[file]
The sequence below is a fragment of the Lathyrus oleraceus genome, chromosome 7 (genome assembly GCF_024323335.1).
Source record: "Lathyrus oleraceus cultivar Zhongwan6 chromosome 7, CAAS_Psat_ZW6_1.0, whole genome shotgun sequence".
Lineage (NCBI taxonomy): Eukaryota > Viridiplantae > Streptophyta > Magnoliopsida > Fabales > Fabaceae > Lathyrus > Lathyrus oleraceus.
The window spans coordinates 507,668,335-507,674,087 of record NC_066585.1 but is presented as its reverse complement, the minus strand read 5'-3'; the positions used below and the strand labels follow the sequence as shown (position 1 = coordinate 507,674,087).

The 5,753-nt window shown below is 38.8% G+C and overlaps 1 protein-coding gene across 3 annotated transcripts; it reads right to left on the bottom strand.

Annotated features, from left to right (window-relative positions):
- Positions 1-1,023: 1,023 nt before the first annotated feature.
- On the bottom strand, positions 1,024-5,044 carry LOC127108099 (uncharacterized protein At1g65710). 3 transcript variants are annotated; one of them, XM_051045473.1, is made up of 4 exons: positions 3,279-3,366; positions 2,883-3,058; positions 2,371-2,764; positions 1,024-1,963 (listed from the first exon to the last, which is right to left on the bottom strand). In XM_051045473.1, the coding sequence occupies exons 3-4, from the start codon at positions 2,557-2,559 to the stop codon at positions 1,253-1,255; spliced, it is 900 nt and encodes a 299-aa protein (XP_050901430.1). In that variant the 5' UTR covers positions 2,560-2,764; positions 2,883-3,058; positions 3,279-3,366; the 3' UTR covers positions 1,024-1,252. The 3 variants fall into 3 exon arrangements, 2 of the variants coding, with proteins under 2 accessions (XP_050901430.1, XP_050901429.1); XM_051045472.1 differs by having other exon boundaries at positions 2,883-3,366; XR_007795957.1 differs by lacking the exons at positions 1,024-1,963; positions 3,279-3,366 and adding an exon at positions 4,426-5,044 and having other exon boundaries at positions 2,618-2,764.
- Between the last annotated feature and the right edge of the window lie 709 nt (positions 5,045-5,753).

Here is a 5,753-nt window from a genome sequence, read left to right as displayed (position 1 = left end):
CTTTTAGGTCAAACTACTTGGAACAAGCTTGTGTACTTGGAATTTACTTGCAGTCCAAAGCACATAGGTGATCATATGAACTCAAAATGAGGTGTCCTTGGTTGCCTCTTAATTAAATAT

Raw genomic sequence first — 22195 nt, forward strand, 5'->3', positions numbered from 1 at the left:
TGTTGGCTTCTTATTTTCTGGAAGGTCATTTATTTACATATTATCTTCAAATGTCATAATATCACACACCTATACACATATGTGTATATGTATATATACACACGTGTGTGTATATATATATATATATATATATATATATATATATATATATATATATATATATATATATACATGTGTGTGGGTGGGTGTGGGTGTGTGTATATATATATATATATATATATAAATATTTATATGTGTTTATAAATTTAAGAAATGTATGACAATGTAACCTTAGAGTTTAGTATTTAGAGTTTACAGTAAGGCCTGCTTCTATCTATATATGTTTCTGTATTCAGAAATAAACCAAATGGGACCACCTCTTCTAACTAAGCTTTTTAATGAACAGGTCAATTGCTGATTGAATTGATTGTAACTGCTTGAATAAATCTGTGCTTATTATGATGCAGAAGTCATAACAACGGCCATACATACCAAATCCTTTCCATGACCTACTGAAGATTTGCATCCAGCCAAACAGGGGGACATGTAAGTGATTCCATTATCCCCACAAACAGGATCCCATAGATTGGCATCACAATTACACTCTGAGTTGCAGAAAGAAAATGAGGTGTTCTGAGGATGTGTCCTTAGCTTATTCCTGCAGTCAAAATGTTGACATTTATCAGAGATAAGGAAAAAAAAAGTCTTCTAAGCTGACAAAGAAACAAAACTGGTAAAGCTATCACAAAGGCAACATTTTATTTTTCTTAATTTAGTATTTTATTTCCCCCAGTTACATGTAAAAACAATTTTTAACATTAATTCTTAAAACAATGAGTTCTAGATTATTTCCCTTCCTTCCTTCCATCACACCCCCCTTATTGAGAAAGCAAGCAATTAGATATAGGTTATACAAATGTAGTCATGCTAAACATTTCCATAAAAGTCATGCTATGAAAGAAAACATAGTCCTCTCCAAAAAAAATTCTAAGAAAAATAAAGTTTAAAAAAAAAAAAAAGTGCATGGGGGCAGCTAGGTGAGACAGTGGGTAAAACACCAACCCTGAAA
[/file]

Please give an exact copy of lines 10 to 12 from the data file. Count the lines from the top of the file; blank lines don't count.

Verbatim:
Here is a 5,753-nt window from a genome sequence, read left to right as displayed (position 1 = left end):
CTTTTAGGTCAAACTACTTGGAACAAGCTTGTGTACTTGGAATTTACTTGCAGTCCAAAGCACATAGGTGATCATATGAACTCAAAATGAGGTGTCCTTGGTTGCCTCTTAATTAAATAT

Raw genomic sequence first — 22195 nt, forward strand, 5'->3', positions numbered from 1 at the left: